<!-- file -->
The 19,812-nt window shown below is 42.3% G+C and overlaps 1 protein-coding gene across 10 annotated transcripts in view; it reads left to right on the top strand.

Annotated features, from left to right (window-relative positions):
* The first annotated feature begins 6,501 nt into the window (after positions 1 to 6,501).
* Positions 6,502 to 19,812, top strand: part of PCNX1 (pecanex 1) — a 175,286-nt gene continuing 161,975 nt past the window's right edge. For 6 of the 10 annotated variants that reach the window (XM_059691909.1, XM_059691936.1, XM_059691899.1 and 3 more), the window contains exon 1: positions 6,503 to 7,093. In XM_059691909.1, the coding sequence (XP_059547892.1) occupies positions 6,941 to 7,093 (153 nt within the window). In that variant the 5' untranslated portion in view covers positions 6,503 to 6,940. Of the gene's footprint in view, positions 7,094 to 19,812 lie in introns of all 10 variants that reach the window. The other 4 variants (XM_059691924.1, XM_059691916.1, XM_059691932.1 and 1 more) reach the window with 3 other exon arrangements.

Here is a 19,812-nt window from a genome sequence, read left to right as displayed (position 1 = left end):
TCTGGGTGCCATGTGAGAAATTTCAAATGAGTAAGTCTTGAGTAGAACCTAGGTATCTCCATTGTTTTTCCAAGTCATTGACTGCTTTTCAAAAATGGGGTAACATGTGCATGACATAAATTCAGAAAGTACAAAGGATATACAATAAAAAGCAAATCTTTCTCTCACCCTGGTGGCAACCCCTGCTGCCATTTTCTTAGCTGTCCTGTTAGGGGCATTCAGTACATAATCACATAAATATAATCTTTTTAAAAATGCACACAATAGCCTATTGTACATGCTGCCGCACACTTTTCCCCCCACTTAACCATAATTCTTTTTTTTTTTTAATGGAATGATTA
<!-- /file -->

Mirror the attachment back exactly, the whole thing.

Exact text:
The 19,812-nt window shown below is 42.3% G+C and overlaps 1 protein-coding gene across 10 annotated transcripts in view; it reads left to right on the top strand.

Annotated features, from left to right (window-relative positions):
* The first annotated feature begins 6,501 nt into the window (after positions 1 to 6,501).
* Positions 6,502 to 19,812, top strand: part of PCNX1 (pecanex 1) — a 175,286-nt gene continuing 161,975 nt past the window's right edge. For 6 of the 10 annotated variants that reach the window (XM_059691909.1, XM_059691936.1, XM_059691899.1 and 3 more), the window contains exon 1: positions 6,503 to 7,093. In XM_059691909.1, the coding sequence (XP_059547892.1) occupies positions 6,941 to 7,093 (153 nt within the window). In that variant the 5' untranslated portion in view covers positions 6,503 to 6,940. Of the gene's footprint in view, positions 7,094 to 19,812 lie in introns of all 10 variants that reach the window. The other 4 variants (XM_059691924.1, XM_059691916.1, XM_059691932.1 and 1 more) reach the window with 3 other exon arrangements.

Here is a 19,812-nt window from a genome sequence, read left to right as displayed (position 1 = left end):
TCTGGGTGCCATGTGAGAAATTTCAAATGAGTAAGTCTTGAGTAGAACCTAGGTATCTCCATTGTTTTTCCAAGTCATTGACTGCTTTTCAAAAATGGGGTAACATGTGCATGACATAAATTCAGAAAGTACAAAGGATATACAATAAAAAGCAAATCTTTCTCTCACCCTGGTGGCAACCCCTGCTGCCATTTTCTTAGCTGTCCTGTTAGGGGCATTCAGTACATAATCACATAAATATAATCTTTTTAAAAATGCACACAATAGCCTATTGTACATGCTGCCGCACACTTTTCCCCCCACTTAACCATAATTCTTTTTTTTTTTTAATGGAATGATTA